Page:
Special counsel Robert Mueller's appointment in May to investigate Russia's interference in the American presidential election and potential collusion with Donald Trump's campaign may already have achieved an unintended consequence -- "draining the swamp" of lobbyists working on behalf of foreign interests. The Washington Post's Rosalind Helderman calls this phenomenon "the Mueller effect."
According to The Post, Mueller's probe has so far resulted in a massive uptick of individuals and firms who work for foreign interests to either file or amend foreign agent registrations. The report even claims that there are more people registering as foreign agents now than in the same amount of time over each of the last 20 years.
Mueller seems to have already claimed his first victim: Tony Podesta, whose lobbying firm was shuttered following revelations that he worked for Ukranian interests close to Russia -- and for Trump's now-indicted campaign chairman Paul Manafort. Mueller's 12-count indictment of Manafort alleges that the former Trump campaign chairman hired The Podesta Group along with another lobbying firm to work on behalf of a pro-Russia Ukranian party under the guise of representing Ukraine's government.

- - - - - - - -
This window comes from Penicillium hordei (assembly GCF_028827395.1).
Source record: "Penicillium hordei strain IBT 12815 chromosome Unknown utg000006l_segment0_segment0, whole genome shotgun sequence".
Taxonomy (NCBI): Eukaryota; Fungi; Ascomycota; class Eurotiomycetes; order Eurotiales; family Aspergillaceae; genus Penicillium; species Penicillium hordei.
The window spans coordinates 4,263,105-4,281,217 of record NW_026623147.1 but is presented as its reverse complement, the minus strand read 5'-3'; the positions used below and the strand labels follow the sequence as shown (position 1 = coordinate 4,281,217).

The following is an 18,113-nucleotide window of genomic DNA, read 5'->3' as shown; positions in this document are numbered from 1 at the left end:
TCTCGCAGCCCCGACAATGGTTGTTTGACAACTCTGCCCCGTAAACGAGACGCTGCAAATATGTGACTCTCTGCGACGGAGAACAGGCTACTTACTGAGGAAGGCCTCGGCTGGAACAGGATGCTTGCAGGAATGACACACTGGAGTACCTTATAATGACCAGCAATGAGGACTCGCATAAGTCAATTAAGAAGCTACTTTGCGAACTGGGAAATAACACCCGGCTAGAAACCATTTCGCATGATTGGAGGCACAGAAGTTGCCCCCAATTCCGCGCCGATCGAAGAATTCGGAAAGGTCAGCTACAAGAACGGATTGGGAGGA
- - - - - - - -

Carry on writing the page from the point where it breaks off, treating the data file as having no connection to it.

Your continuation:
Joe Sandler, an ethics and lobbying lawyer who specializes in Foreign Agents Registration Act compliance told the Post that in the aftermath of the Podesta revelation at the end of October, "my colleagues are being contacted by waves of clients concerned about this." As the report notes, failure to register under FARA is a felony and can result in a five-year sentence.
Since Mueller's appointment and subsequent interest on suspected foreign agents like Manafort and Michael Flynn, Thomas J. Pulak, a partner at the King & Spalding international law firm, said more people have contacted him asking if they have to register under FARA than in the previous administration.
"I think it all goes back to Mueller — this is of acute concern after Manafort and Podesta — and my sense is that it’s going to continue that way for some time,” Spulak told the Post. “If there’s a new normal for foreign agents, it’s going to be to pay a lot more attention to it."